The Irreverent Professor

Unvarnished realities about life, teaching, learning, and change in this wild, wild world

Archive for the tag “Christmas”

That’s What The Holidays Are All About…

Two things: (1) I don’t write a mommy blog, but this is about mommy stuff and (2) I’m sorry I haven’t written a blog post in a while. I miss it.  With the semester and my other work, time just got away from me.

Anyway, it’s the winter holiday season and you know what that means!  That’s right:

1) Grades are in and I’ve been completely burned out for a week or so, reeling from the exhaustion and brain fatigue that comes from grading finals, dealing with grade grubbers, and hoping my class would make for next semester. It didn’t :-(.

2) I’m doing the “politically correct” dance and waiting for repercussions for saying “Merry Christmas” (which is the holiday I celebrate…although more in a secular than in a religious way) versus “Happy Generic Winter Holidays If You Celebrate Any of Them.”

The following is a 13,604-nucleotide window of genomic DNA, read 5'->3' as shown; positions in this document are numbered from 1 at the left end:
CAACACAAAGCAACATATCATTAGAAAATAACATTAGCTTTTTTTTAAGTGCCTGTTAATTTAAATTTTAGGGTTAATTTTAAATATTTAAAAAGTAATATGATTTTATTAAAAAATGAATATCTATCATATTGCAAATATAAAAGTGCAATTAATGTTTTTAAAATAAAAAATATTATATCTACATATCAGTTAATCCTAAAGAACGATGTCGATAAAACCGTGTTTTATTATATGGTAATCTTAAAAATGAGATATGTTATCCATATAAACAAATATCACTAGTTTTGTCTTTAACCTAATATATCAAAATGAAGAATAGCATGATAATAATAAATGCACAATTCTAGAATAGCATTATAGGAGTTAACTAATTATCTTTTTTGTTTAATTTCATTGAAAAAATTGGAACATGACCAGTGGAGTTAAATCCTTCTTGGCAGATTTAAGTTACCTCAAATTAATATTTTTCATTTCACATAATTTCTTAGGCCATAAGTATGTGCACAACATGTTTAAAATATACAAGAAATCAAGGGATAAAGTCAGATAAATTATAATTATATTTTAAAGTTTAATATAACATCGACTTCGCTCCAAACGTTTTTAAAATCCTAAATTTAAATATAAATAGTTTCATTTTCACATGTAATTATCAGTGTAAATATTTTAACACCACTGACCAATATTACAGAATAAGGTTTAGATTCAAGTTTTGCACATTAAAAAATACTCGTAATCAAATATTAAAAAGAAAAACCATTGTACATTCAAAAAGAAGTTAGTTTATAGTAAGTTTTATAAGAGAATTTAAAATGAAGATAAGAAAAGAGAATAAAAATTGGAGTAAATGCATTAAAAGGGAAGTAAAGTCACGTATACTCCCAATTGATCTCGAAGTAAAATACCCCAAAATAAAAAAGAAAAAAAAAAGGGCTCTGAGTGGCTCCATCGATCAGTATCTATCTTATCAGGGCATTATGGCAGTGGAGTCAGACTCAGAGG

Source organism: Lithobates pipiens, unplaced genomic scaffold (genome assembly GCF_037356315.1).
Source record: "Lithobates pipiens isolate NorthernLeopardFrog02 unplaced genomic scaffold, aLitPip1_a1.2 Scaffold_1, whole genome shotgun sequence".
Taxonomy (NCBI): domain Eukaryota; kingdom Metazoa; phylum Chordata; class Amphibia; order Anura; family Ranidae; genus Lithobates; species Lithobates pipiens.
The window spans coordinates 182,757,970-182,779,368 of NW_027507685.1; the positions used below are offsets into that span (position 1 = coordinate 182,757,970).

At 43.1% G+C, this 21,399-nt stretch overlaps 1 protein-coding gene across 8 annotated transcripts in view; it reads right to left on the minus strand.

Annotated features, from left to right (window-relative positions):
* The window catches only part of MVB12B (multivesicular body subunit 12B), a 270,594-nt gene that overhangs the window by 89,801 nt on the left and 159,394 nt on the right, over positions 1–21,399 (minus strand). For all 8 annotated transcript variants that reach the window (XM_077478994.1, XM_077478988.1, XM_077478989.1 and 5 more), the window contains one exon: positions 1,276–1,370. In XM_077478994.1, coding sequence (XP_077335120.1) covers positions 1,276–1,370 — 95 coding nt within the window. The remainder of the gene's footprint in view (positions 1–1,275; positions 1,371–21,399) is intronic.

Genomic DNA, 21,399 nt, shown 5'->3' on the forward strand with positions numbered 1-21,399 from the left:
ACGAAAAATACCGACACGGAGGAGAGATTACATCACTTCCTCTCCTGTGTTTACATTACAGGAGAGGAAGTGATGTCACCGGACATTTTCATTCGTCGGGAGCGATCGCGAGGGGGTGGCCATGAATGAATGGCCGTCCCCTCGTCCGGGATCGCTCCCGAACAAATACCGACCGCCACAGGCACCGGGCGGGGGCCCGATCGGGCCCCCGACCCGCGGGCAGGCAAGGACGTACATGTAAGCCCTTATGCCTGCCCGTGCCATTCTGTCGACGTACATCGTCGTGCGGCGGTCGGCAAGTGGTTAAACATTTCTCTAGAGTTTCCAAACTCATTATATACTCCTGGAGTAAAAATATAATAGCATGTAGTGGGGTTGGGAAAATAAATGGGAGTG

and

3) My sweet 5-year-old son is completely and totally out of control with excitement.

Just a few of our festive decorations.

Just a few of our festive decorations.

It’s a joy to be able to see his face light up as brightly as our Griswald-esque Christmas decorations. It is also a joy to be able to wield the “Santa’s going to put coal in your stocking” threat over his head. It’s a refreshing change from the threat of:

  • Time out
  • Spankings (yes, I know, barbaric, horrible, call DFACS, leave snide comments on this post if you must)
  • Taking away one or more toys
  • Forced child labor
  • Making him live in the backyard
  • Making him live in Siberia

or the truly cruel punishment of…gosh, I don’t even know if I should say it in a public forum…

  • Making him play with his toys in his room by himself.